On God’s Wrath

(Barry’s Note:  I will preach today & next Sunday morning, the Lord willing, on the wrath of God.  Some of the things Doy says in this article are similar to some things I will say in the sermons.  I have also stated in the sermons on Judges the idea of God giving us up to what we want when we choose to sin.  Although some of what Doy says will overlap what I will be saying, I thought he did such a good job in his article that it would be worthwhile for all of us.)

One way (not the only way) in which God’s wrath is spoken of in Scripture is that God sometimes removes His protection and allows people to feel the consequences of the sins to which they have given themselves. Rather than intervene, He lets the “reap what you sow” principle work, perhaps without His intervention. For example:

1. The Israelites were warned that if they mistreated others (sojourners, fatherless, widows), then “my wrath will burn, and I will kill you with the sword” (Ex 22:24). God did not personally wield the sword, but He did it through others while removing HIs protection.

2. Saul was chastised because He did not carry out God’s wrath against Amalek (1 Sam 28:18). Had Saul done what he was told, God would not have protected the Amalekites.

3. The Lord’s wrath was kindled against Judah because of Manasseh, and God said He would remove them from His sight, which meant withdrawing His protection so that they would go into captivity (2 Kings 23:26-27).

This shows that sometimes the wrath of God was seen in one nation coming against another. God gave people over to their situation and would not protect them from the impending destruction.

This same basic idea can be seen in Romans 1, where “the wrath of God is revealed from heaven against all ungodliness and unrighteousness of men, who by their unrighteousness suppress the truth” (v. 18). How is this wrath manifested? By God giving them up to their destructive ways (vv. 24, 26, 28). “God gave them over” tells us that God leaves them to wallow in the consequences their own self-destruction. “And since they did not see fit to acknowledge God, God gave them up…” This coincides with Ephesians 4:19, where the people gave themselves up to their own evil ways. In these cases, it seems that the wrath of God is applied through God giving people over to what they had done to themselves. Rather than save them from  themselves, He allows them to experience the self-destruction of their own ways. Their rebellion removes them from God’s protection as God gives them over to their own destructive desires.

It’s as if God says, “You don’t want Me in your lives? You don’t want my protection? You don’t want My rules? Have at it. Here is what you get when you are on your own. I am cutting you loose to feel the weight of your own sin and rebellion. How is that working for you?”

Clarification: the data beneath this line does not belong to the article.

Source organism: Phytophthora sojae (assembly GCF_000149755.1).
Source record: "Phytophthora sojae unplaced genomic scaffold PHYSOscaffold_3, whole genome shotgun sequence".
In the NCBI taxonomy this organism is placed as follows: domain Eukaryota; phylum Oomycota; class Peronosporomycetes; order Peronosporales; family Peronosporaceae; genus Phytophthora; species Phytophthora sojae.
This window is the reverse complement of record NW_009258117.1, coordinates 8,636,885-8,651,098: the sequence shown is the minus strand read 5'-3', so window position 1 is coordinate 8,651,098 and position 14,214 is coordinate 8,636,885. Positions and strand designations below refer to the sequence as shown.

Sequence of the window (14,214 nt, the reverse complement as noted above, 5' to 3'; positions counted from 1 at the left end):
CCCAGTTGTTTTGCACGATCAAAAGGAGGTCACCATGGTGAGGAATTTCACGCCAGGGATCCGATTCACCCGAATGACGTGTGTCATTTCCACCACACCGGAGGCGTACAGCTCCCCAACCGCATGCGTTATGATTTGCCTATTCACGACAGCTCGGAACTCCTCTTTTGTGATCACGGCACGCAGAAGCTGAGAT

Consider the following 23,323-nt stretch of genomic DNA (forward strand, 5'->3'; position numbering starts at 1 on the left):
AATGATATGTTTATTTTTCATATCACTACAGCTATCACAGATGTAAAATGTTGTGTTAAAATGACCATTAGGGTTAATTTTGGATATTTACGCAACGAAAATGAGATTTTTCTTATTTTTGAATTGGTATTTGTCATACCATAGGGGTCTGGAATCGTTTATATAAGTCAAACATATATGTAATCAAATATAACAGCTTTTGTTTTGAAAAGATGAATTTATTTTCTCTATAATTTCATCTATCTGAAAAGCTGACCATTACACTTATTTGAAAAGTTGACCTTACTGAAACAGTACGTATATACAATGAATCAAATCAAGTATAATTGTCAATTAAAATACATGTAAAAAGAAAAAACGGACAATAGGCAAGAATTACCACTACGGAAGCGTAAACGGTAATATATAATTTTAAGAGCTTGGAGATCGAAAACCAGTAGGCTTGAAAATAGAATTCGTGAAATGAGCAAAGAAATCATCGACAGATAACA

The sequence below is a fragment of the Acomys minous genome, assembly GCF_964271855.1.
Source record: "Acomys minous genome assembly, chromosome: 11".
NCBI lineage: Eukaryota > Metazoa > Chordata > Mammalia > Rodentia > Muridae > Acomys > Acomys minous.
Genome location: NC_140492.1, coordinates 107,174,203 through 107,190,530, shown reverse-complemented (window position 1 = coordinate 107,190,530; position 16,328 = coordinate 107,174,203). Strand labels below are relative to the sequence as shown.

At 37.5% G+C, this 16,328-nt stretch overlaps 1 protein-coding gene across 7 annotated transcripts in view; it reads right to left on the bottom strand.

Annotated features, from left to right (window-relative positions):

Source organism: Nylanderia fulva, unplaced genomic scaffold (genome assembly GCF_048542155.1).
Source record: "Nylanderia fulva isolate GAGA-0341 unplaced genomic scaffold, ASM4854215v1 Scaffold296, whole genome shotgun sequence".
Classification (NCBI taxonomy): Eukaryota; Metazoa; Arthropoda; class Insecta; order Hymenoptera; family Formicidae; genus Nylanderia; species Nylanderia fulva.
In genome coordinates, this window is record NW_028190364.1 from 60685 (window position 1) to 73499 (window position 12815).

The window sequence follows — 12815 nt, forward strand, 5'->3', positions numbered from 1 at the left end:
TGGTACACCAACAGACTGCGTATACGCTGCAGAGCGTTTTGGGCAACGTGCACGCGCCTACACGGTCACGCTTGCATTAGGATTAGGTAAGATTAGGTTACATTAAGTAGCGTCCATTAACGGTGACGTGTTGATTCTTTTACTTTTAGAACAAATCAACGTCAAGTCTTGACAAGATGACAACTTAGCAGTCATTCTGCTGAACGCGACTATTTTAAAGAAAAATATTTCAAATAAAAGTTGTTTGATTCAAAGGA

God warned Israel about this. There is a correlation between wrath and God removing His presence so that the protections they enjoyed with His presence are no longer available. Note Deuteronomy 31:17-18:  “Then my anger will be kindled against them in that day, and I will forsake them and hide my face from them, and they will be devoured. And many evils and troubles will come upon them, so that they will say in that day, ‘Have not these evils come upon us because our God is not among us?’ And I will surely hide my face in that day because of all the evil that they have done, because they have turned to other gods.”

This is what sin does. The wrath of God is experienced when we feel the weight and destruction of sin, particularly when we refuse to turn to God for reconciliation and redemption. To be without God is to find ourselves experiencing the destruction of what sin can do. This is God’s wrath. If we want to do things our own way without Him, He’ll give us over to the consequences of what that entails. Is this what we really want?

If we do not want God in our lives, then God will give us over to own desires. The consequences we suffer will be a manifestation of God’s wrath, but it will also be the natural consequences of losing out on God’s protections and help. By essentially telling God to get out of our lives, and by His respecting our free will to do what we desire, we judge ourselves unworthy of the eternal life He offers (cf. Acts 13:46). We cannot say that God was being mean and unfair to us. All we can say is that we received the consequences of our own desires.

Because Christ became sin for us, we can become the righteousness of God in Him (2 Cor 5:21). Much can be said about this with respect to what Jesus did for us, but for now let us be thankful and focus on this point:

“For God has not destined us for wrath, but to obtain salvation through our Lord Jesus Christ, who died for us so that whether we are awake or asleep we might live with him” (1 Thess 5:9-10).

We need not experience the loss of God’s presence. We need not experience what it will be like to be given over to our own selfish destruction. Christ has made it so that we are not destined for wrath.